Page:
AgRob V16 R&D



By 2050 the world’s population will reach 9.1 billion, 34 percent higher than today. Nearly all of this population increase will occur in developing countries. Urbanization will continue at an accelerated pace, and about 70 percent of the world’s population will be urban (compared to 49 percent today). Income levels will be many multiples of what they are now. In order to feed this larger, more urban and richer population, food production (net of food used for biofuels) must increase by 70 percent. Annual cereal production will need to rise to about 3 billion tonnes from 2.1 billion today and annual meat production will need to rise by over 200 million tonnes to reach 470 million tonnes.


Robotics / Mechanization is not the complete answer for the two big societal question. However, this kind of technology can act on the environment with higher levels of precision and solve smaller problems like:

  • Despite of population increasing, in developed countries, the lack of workers is still a seasonal problem for farmers;
  • Agriculture uses 70% of fresh water, creating water scarcity and will promote conflicts in the future;
  • Rural economy/desertification, being a farmer is still a hard job without the benefits of an urban life;
  • Expected climate change has negative impacts on soil productivity, requiring more frequent treatments and operations on crops;
  • Soil compaction is a problem related to the use of heavy machinery;
  • Food waste and Food security – the interrelationships connection to human wellbeing. Short chains may be a cost-effective solution for more healthier and tastier products that can promote better population nutrition;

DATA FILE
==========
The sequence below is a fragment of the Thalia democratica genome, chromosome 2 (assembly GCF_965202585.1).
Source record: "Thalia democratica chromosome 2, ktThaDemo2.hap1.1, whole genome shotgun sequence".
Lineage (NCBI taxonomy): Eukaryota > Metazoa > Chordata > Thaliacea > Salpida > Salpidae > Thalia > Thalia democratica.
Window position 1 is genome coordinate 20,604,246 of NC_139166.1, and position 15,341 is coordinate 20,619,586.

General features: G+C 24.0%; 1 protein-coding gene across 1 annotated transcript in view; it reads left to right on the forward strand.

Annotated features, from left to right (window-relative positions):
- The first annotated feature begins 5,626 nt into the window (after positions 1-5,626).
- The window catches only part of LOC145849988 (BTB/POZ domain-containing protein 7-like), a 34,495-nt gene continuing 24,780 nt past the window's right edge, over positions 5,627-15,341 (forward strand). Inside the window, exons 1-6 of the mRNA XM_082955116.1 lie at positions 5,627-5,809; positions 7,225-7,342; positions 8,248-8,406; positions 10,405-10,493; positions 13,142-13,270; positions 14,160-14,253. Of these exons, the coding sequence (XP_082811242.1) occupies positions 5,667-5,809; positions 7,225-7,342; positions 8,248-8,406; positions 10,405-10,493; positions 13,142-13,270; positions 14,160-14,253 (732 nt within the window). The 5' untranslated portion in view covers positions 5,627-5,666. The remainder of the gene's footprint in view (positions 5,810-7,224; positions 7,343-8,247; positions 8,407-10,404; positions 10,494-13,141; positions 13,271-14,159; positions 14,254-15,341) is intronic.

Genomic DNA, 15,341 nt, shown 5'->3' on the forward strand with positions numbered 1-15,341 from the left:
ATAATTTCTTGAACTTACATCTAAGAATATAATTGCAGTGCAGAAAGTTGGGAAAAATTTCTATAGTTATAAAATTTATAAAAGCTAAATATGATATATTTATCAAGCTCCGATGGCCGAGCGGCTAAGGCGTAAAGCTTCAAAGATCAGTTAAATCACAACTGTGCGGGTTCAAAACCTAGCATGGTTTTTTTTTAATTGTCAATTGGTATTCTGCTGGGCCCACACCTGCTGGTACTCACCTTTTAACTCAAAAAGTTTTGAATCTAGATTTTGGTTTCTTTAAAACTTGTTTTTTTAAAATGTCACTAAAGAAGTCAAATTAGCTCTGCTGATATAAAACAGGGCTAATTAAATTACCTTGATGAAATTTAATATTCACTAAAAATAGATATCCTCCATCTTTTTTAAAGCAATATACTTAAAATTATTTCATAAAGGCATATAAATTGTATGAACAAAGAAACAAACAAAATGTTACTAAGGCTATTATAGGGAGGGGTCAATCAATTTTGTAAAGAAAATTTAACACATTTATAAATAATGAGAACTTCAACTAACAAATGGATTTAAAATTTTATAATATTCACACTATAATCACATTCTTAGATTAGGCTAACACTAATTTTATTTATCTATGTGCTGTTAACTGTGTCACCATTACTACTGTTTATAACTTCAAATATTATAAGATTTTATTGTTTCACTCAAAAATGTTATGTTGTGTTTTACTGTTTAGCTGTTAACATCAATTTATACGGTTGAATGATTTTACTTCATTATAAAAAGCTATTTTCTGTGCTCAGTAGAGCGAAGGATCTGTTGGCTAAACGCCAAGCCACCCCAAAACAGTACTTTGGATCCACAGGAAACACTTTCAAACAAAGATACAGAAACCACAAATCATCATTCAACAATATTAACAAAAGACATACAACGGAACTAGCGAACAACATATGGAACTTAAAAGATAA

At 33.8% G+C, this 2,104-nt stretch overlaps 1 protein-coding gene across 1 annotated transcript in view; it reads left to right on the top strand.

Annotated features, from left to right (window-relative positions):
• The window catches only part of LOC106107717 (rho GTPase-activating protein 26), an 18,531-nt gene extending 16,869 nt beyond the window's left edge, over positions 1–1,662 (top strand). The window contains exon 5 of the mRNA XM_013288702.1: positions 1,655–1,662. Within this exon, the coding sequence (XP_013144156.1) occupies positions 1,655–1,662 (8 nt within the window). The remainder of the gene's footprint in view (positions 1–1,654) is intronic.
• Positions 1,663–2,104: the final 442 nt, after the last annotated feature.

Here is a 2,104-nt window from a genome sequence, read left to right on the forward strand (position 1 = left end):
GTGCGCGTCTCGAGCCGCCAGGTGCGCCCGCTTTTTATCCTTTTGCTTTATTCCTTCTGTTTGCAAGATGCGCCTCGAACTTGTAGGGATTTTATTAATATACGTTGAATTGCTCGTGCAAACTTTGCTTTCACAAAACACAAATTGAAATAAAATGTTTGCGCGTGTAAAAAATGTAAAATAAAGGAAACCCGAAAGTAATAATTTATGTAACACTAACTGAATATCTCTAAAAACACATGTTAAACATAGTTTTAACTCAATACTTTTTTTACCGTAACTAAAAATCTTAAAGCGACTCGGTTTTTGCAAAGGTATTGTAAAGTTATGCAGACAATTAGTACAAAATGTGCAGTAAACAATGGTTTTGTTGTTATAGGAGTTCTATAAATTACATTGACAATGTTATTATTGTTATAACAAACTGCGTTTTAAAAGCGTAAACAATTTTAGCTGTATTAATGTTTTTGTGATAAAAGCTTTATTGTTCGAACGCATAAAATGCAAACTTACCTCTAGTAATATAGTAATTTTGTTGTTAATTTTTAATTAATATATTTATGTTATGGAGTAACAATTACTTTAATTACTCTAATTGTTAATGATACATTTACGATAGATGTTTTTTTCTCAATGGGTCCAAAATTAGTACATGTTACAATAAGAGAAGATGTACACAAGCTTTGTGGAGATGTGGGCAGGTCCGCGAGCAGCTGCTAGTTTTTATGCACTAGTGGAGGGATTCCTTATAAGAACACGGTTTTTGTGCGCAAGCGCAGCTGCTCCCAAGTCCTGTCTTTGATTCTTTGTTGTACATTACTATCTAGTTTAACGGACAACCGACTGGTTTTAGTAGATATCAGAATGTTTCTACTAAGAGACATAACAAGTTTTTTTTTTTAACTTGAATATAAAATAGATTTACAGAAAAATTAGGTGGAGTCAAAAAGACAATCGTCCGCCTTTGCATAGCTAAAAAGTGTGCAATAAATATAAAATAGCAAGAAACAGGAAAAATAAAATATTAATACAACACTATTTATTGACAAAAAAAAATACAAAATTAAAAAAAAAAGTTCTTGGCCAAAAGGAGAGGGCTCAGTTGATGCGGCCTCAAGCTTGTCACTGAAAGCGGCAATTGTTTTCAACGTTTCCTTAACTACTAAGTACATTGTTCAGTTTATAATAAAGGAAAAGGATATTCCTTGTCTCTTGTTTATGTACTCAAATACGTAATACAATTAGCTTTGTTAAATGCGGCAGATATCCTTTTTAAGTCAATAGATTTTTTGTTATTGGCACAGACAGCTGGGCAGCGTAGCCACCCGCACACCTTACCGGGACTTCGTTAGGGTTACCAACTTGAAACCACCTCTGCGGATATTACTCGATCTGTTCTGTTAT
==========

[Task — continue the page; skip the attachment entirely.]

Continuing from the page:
• Farmers needs higher efficiency on the natural resources usage.

Indeed, robotics and mechanization are already promoting the precision agriculture and at least in some competitive and extensive crops and livestock context, they are bringing clear benefits for society and farmers, like:

  • Improves yield, land use, environmental impact and management;
  • Increases precision and quality in the process;
  • Extends operation time and reduces unit costs;
  • Provides a quantitative decision base (ability to gather data and assess the state of crops and livestock).

However, the use of robotics/mechanization in agriculture is not fully democratized in all agricultural/forestry contexts.


To help to solve two big societal questions:

  • Can Mother Earth Feed 9 Billion of persons by 2050?;
  • Can we produce sufficient food from 0.2 hectare to feed each person? (in 2010, were used 0.5 in average per person).

We need to have more precision agriculture:


Where Robotics / Mechanization can:

  • Gather all relevant/type/amount of available information;
  • Apply the right amount at right time and place;
  • Act chirurgical at the right time and place.